Cash Flow Statement

Cash flow statements are of a recent origin – it was not available to us in the 1980s – and we had to create it ourselves.

It is a statement which shows the inflow and outflow of cash – for a particular period of time (like the Profit and Loss account). It shows you how the company managed its liquidity. It shows how profitable the operations were and how did it fund its expansion and its day to day operations. This is important because a company needs to have enough cash on hand to pay its expenses and purchase assets. While the Profit and Loss statement tells you whether a company made a profit, a cash flow statement can tell you whether the company earned (and collected!) cash.

A cash flow statement (like the PnL) shows changes over time – unlike the balance sheet which shows the numbers absolute rupee amounts at a point in time. It is drawn from the profit and loss account and the changes in the balance sheet.

At the end of the year if a company has a lot of cash, is it a good sign or a bad sign? No. It is not possible to answer this question UNLESS you know whether this was caused by better operations, by borrowing, or by selling off an asset, right? So the cash flow statement tells you that. The bottom line of the cash flow statement shows the net increase or decrease in cash for the period. Generally, cash flow statements are divided into three main parts.

Each part reviews the cash flow from one of three types of activities:

(1) operating activities (CFO)

(2) investing activities (CFI)

and (3) financing activities (CFF).

Operating Activities

The first part of a cash flow statement enumerates company’s cash flow from net income or losses that it has made. For most companies, this section of the cash flow statement reconciles the net income (as shown on the income statement) to the actual cash the company received from or used in its operating activities. To do this, it adjusts net income for any non-cash items (such as adding back depreciation expenses and ammortisation expenses).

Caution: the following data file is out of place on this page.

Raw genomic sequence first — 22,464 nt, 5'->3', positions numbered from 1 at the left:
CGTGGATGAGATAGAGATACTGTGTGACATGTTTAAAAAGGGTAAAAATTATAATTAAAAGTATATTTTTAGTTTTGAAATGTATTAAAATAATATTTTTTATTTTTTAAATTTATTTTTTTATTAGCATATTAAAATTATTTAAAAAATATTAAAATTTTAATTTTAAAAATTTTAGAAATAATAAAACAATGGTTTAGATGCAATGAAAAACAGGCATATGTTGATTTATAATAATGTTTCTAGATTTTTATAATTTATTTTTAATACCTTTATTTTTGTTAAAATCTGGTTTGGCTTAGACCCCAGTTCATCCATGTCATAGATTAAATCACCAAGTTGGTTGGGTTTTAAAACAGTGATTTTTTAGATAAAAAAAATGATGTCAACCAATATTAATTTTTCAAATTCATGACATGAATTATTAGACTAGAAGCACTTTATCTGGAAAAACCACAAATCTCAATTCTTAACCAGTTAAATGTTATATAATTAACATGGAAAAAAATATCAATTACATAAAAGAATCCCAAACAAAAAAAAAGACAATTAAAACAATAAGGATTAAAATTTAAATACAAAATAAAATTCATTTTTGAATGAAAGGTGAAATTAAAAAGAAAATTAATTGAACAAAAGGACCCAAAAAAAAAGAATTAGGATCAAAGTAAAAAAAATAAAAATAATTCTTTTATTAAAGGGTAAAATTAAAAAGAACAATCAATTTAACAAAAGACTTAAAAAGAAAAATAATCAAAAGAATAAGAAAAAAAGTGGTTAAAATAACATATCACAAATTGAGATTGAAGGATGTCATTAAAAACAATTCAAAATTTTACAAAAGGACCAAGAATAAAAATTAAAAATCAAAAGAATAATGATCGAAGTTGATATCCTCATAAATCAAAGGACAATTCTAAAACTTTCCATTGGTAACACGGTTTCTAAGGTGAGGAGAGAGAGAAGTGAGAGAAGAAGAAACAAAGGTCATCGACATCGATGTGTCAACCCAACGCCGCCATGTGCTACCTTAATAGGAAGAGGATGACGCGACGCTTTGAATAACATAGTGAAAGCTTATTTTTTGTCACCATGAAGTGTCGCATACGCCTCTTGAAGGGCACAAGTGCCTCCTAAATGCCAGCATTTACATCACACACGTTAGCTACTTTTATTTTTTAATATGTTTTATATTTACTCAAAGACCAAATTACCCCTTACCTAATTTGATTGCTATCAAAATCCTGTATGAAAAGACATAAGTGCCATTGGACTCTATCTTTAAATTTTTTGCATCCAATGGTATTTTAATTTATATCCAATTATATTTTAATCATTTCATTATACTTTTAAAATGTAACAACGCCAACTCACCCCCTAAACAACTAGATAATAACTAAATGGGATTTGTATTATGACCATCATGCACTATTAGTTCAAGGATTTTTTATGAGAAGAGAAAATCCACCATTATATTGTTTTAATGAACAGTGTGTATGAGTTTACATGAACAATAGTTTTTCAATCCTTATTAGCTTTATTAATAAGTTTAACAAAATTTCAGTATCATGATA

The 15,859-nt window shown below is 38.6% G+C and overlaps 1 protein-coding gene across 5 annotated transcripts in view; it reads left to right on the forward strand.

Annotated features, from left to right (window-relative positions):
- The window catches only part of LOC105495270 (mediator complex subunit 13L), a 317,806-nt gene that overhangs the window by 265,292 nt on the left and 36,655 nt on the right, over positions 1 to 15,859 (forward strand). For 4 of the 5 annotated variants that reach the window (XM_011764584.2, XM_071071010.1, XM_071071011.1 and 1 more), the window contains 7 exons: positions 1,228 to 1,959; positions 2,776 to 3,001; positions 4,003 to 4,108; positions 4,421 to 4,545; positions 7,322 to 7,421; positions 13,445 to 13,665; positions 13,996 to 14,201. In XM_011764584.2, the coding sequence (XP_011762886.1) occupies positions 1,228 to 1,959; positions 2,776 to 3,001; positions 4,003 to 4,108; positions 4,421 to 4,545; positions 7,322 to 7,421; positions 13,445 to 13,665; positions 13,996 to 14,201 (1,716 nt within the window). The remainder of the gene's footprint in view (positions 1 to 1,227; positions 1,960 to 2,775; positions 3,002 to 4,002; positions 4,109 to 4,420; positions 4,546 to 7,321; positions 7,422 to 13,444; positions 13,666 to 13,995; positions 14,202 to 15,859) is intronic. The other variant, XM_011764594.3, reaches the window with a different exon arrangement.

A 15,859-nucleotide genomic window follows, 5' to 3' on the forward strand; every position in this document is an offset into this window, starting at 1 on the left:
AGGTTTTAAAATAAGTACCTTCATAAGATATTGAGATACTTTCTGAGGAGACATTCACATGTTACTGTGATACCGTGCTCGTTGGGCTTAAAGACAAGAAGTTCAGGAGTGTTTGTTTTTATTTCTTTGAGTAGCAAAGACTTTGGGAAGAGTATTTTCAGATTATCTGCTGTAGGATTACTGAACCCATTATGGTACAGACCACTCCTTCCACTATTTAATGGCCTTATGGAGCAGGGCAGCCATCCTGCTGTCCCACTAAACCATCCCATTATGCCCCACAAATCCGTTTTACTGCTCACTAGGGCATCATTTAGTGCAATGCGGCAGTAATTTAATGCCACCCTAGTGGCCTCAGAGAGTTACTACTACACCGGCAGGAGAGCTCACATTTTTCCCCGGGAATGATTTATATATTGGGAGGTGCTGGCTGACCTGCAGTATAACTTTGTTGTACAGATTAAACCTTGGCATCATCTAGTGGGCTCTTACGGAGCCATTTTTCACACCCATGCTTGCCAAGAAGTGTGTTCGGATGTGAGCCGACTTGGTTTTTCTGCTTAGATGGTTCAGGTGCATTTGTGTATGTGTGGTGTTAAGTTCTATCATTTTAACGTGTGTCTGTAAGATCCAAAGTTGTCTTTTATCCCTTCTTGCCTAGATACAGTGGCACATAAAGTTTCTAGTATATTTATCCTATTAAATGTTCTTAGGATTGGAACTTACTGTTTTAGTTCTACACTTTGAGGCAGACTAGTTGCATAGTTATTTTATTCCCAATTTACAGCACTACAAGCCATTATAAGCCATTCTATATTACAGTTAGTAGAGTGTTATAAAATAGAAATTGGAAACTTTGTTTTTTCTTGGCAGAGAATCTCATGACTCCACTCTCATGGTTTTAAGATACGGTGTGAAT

Investing Activities

The second part of a cash flow statement shows the cash flow from all investing activities. This means the money spent or realized from purchases or sales of long-term assets, such as property, plant and equipment, as well as investments. If a company buys an asset, the cash flow statement would reflect this activity as a cash outflow from investing activities because it used cash. If the company decided to sell off some investments from an investment portfolio, the proceeds from the sales would show up as a cash inflow from investing activities because it provided cash. Simple?

Financing Activities

The third part of a cash flow statement shows the cash flow from all financing activities. Typical sources of cash flow include cash raised by placing shares and/ or bonds or borrowing from banks. Likewise, paying back a bank loan would show up as a use of cash flow.

 

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3 Responses to “Cash Flow Statement”

  1. Would capital gain appreciation in investments show up somewhere in the cash flow statement? I’d guess not, as there’s no actual cash outflow/inflow?

  2. Thank you Subra

  3. At the end of the year if a company has a lot of cash, is it a good sign or a bad sign? No. It is not possible to answer this question UNLESS you know whether this was caused by better operations, by borrowing, or by selling off an asset, right? So the cash flow statement tells you that. Never seen such a simple/practical definition of cash flow statement.

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